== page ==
Fat and performance
Wednesday 9th May - 15:40-16:20
Whether you’re a professional athlete or simply exercising to improve your health, sports nutrition is key to optimising the beneficial effects of physical activity; making informed decisions about nutrition and hydration can result in improved performance, recovery and injury prevention.
There’s now a growing awareness of the many important roles dietary fats play in the body, beyond simply being a source of energy. These roles include maintaining hormonal and immune function; influencing body composition; regulating inflammation; and even protecting the brain from the sort of head injuries that can be sustained in sports such as football, rugby, cycling, basketball and skateboarding.
Not only that, but dietary fats can even offer performance benefits.
This session will offer an in-depth look at the value of dietary fats for human health and performance.
Dr Simon Dyall, Head of Nutrition (Education and Research), Faculty of Health and Social Sciences at Bournemouth University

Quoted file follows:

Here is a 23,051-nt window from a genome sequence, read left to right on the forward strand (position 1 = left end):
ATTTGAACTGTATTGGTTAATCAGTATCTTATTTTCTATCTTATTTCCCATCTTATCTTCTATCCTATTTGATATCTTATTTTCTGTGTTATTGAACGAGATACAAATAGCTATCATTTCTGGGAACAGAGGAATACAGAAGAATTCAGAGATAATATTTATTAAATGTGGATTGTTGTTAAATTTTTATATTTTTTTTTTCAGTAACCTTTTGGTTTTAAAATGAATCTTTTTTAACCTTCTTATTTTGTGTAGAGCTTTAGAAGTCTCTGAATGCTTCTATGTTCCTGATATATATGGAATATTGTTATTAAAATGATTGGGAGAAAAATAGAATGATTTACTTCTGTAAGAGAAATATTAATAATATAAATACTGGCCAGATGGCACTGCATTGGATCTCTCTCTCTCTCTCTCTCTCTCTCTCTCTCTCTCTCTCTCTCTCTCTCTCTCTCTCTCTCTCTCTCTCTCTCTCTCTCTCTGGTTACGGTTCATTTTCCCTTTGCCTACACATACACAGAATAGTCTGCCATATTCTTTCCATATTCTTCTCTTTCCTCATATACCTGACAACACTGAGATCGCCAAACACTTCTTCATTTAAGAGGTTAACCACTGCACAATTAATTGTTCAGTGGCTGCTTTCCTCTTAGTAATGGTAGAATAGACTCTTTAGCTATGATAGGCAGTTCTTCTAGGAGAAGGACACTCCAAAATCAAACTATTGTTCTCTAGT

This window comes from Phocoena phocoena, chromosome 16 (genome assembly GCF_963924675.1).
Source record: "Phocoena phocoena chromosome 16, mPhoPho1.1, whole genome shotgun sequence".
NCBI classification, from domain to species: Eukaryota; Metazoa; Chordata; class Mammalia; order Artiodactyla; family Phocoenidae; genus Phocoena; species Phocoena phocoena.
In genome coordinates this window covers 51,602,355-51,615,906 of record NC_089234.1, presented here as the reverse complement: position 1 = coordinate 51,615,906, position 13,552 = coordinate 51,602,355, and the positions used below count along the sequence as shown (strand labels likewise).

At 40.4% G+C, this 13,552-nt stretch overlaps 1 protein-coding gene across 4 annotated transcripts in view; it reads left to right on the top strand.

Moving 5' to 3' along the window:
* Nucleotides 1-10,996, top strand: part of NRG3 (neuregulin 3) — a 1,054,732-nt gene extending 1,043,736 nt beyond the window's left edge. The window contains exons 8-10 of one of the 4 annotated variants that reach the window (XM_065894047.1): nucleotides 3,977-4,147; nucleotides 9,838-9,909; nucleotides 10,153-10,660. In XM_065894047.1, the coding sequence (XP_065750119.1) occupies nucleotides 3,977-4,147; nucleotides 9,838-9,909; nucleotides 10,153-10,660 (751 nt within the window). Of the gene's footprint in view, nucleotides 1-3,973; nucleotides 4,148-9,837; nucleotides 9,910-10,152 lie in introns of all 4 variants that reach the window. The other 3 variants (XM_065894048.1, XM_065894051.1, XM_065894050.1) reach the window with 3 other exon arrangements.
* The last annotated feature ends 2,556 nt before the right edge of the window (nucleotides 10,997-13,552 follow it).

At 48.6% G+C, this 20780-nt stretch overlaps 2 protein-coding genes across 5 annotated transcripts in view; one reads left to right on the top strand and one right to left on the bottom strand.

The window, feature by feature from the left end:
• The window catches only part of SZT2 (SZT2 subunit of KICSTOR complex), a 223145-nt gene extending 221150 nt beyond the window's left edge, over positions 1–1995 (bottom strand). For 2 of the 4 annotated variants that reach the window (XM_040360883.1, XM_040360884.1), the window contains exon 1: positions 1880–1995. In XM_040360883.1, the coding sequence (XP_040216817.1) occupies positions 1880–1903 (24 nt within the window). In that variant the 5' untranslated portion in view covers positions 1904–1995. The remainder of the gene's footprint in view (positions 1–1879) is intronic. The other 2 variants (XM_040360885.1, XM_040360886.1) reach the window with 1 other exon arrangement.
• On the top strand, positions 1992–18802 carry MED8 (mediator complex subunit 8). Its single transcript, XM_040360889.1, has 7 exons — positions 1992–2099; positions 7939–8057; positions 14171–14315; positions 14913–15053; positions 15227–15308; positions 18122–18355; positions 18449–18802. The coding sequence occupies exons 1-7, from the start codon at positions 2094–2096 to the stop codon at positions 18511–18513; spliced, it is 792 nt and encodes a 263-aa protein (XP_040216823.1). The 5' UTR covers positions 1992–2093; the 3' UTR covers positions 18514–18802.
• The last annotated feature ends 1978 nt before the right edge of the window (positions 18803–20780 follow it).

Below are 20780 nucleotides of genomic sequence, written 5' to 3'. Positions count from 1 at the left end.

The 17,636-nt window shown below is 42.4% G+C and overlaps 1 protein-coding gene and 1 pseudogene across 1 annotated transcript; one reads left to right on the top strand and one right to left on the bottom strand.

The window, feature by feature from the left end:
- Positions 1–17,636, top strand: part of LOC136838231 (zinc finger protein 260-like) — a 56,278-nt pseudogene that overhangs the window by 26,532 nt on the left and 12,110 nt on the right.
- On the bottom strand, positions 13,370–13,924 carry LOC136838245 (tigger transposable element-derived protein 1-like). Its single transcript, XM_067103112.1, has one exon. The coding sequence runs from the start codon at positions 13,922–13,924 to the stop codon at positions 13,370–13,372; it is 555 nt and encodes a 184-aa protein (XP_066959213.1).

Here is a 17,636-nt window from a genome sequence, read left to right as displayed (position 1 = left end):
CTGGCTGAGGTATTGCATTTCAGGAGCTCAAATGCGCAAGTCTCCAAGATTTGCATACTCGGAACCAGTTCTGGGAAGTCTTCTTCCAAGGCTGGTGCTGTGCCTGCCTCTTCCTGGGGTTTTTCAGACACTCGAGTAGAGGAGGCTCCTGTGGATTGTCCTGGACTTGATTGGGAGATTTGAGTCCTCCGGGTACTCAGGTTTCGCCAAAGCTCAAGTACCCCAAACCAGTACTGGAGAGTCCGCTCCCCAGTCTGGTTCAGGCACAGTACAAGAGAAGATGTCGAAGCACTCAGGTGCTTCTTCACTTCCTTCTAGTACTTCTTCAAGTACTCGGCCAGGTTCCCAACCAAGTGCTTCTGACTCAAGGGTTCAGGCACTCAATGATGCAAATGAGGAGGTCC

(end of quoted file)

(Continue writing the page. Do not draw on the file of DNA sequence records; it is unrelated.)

Dr Simon Dyall is currently a Principal Academic and Head of Nutrition at Bournemouth University, where he is also Programme Lead for the MSc in Nutrition and Behaviour. Simon’s lab investigates the potential neuroprotective effects of bioactive lipids, such as omega-3 fatty acids, across the lifespan and after neurotrauma. In addition to being an elected member of the Board of Directors of the International Society for the Study of Fatty Acids and Lipids (ISSFAL), Simon holds honorary research positions in the Centre for Neuroscience and Trauma, Queen Mary University of London and Department of Life Sciences, University of Roehampton. He is a member of numerous scientific societies and professional bodies, and is on the Editorial Board of Lipids in Health and Disease. Examples of current projects include exploring the potential of phospholipid precursors in improving the outcome after traumatic brain injury, the role of essential fatty acids in perinatal health and investigating the therapeutic effects of omega-3 fatty acids on physical ability and cognition in the older adult.